Norwegian Mass Murderer Fit to Stand Trial by one Evaluation, Insane by Another

Via the BBC:  Norway’s mass killer Breivik declared sane

A second psychiatric evaluation of Norwegian mass killer Anders Behring Breivik has found him sane enough to face trial and a jail term.

The findings contradict a previous evaluation, published in November, that found him legally insane.

Breivik is due to stand trial on Monday over a shooting spree last July, in which he admits killing 77 people.

The question of his sanity decides whether he will be sent to a psychiatric ward or jail.

The exact process of how to determine which evaluation to not made clear in the report.

FILED UNDER: Europe, Quick Takes, World Politics
Steven L. Taylor
About Steven L. Taylor
Steven L. Taylor is a Professor of Political Science and a College of Arts and Sciences Dean. His main areas of expertise include parties, elections, and the institutional design of democracies. His most recent book is the co-authored A Different Democracy: American Government in a 31-Country Perspective. He earned his Ph.D. from the University of Texas and his BA from the University of California, Irvine. He has been blogging since 2003 (originally at the now defunct Poliblog). Follow Steven on Twitter

Comments

  1. Herb says:

    There is a guy in a ski mask pointing a gun at me right over there ——————>

    Freaky, man….

  2. legion says:

    Maybe Doug can explain the legal concepts behind this… but since nobody (including Breivik himself) denies he did this, what’s really left to determine? I mean, it’s quite apparent that, sane or not, this is a man who can never be outside custody again, ever. Crazy or not, there’s every reason to believe he’d do the same thing again. And even if you could somehow guarantee he wouldn’t, he’d be a constant source of social disruption – either as a target for the victims or an inspiration for people just as damaged.

    Is this really just a show to determine whether he spends the rest of his life in a prison or an institution?

  3. Tillman says:

    Is this really just a show to determine whether he spends the rest of his life in a prison or an institution?

    I would say Norwegian culture’s on trial.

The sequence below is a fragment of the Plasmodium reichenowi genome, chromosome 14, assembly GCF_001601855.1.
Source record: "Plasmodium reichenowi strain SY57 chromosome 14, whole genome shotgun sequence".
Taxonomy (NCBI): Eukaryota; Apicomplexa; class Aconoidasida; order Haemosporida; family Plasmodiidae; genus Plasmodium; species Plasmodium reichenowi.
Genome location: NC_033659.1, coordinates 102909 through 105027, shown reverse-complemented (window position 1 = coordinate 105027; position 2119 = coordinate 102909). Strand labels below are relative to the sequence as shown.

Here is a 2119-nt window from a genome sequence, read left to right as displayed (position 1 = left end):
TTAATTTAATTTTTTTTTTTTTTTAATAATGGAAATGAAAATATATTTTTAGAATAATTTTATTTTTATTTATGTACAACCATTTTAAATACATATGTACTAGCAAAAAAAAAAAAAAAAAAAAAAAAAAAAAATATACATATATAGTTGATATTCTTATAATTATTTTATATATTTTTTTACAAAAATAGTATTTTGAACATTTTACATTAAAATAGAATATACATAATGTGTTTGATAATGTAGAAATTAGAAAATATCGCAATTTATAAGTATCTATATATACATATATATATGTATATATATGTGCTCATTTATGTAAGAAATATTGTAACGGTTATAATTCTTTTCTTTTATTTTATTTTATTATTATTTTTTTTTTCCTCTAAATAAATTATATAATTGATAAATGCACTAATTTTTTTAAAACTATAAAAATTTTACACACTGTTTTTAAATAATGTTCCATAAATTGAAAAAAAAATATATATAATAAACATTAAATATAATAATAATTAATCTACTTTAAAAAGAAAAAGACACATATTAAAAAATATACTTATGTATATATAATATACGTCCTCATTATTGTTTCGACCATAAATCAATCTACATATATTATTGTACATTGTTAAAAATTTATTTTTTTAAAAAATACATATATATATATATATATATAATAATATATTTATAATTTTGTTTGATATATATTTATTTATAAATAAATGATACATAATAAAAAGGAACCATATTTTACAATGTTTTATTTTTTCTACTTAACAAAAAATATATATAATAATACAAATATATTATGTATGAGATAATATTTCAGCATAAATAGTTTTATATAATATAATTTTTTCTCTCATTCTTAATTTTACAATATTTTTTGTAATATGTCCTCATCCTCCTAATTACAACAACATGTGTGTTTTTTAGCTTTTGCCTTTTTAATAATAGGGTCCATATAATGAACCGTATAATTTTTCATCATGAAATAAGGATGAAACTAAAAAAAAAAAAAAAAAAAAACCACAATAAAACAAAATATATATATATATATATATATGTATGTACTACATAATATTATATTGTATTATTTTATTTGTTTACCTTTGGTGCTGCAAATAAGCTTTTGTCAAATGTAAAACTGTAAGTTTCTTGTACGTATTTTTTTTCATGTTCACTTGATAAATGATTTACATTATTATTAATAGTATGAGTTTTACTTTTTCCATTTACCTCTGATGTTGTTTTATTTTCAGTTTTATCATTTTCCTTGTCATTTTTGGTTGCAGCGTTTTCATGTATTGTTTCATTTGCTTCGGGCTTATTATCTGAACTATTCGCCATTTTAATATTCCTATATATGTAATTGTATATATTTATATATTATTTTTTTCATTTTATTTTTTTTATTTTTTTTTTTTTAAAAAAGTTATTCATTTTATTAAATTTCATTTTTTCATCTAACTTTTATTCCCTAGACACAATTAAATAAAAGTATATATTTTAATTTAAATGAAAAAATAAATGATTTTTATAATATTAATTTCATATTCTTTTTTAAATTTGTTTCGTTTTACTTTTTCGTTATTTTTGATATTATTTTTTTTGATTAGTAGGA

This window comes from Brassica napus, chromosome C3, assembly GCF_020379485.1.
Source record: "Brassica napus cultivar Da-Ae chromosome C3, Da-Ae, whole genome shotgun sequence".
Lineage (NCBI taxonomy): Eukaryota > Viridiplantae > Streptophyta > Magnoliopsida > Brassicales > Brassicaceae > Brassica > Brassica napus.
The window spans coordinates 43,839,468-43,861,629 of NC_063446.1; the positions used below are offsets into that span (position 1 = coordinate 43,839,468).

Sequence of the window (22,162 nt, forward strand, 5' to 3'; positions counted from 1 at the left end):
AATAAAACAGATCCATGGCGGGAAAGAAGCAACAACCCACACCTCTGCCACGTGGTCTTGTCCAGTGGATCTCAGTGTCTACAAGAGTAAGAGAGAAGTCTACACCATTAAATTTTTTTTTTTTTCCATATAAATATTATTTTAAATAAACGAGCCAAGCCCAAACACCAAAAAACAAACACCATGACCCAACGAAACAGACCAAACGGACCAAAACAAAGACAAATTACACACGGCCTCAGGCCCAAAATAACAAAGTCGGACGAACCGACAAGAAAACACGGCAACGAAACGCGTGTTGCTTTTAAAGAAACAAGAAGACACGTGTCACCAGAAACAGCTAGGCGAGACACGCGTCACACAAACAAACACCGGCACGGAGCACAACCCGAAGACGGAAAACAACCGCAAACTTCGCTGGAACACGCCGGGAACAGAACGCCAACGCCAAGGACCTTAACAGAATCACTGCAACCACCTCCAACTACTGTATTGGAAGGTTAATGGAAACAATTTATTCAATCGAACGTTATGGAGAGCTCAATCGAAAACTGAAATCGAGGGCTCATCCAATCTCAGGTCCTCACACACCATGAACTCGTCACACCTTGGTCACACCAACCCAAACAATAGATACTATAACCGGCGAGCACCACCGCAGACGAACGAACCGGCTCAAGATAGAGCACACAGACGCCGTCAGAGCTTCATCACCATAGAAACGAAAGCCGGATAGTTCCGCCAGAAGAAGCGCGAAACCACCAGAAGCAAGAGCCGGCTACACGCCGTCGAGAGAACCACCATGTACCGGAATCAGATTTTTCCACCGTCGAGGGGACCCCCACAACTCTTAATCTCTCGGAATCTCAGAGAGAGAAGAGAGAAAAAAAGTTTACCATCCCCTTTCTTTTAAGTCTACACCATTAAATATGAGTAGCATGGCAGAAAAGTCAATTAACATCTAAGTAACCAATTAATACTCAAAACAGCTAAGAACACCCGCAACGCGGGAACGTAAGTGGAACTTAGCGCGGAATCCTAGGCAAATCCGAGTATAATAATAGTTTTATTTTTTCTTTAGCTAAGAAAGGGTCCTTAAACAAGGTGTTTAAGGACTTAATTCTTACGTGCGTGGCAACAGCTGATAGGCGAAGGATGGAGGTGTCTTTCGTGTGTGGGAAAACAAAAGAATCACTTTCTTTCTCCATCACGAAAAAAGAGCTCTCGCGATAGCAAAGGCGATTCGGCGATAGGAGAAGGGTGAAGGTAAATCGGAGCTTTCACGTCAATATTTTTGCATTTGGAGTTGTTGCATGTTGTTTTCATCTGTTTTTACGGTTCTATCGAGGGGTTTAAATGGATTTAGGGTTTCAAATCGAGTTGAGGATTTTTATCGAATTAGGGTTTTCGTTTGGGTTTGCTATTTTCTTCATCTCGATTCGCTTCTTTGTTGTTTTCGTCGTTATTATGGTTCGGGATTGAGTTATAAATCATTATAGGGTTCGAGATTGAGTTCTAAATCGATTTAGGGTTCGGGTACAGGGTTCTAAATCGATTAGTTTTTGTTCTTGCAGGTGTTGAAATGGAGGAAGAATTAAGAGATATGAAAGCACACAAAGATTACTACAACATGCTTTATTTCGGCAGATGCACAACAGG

4. walt moffett says:

    @legion: From reading this Library of Congress report, it seems to me that Norway tries very hard to avoid the “uncivilized” lock him up and toss the key approach. Yet, the public opinion is opposed.

    Though ponder this if found insane and committed, what happens when his physicians decide he is cured? Do civilized nations keep the healthy locked up? That there will be social disruption is a given, however, isn’t the duty of the State to protect his rights and keep the peace?

    Same would apply if convicted and after serving his minimum 25-30 years and released as no longer dangerous. Assumption here is that he has either learned to play the game or who knows maybe the horse did learn to sing.

  5. We have a messed up idea of criminality and insanity, pretending that they are alternatives rather than overlapping sets. In the best of all worlds we’d identify the merely criminal, the merely insane, and the criminally insane. The first would get jail, the second would get treatment, and the last would be institutionalized, probably for life.

    I don’t care whether the guards where white or gray, just that Manson never, ever, gets out.

  6. @walt moffett:

    There have been some interesting cases where “normal guys” suddenly developed violent and/or sexual misbehaviors, and then were found to have brain tumors. Their tumors were removed, and the patient was believed cured. In at least one case I heard that the compulsion returned, and a tumor was found to have returned as well.

    I don’t think we’ve really processed things like this, and still think in terms of Freud, talking cures, and (crazy) psychologists who want to let killers free.

    I wouldn’t be surprised if most people in federal prison have some kind of organic brain disorder … which at least complicates ideas of crime and punishment.

  7. walt moffett says:

    @john personna: Ultimately, the question boils down to, what is evil and what do we do about it?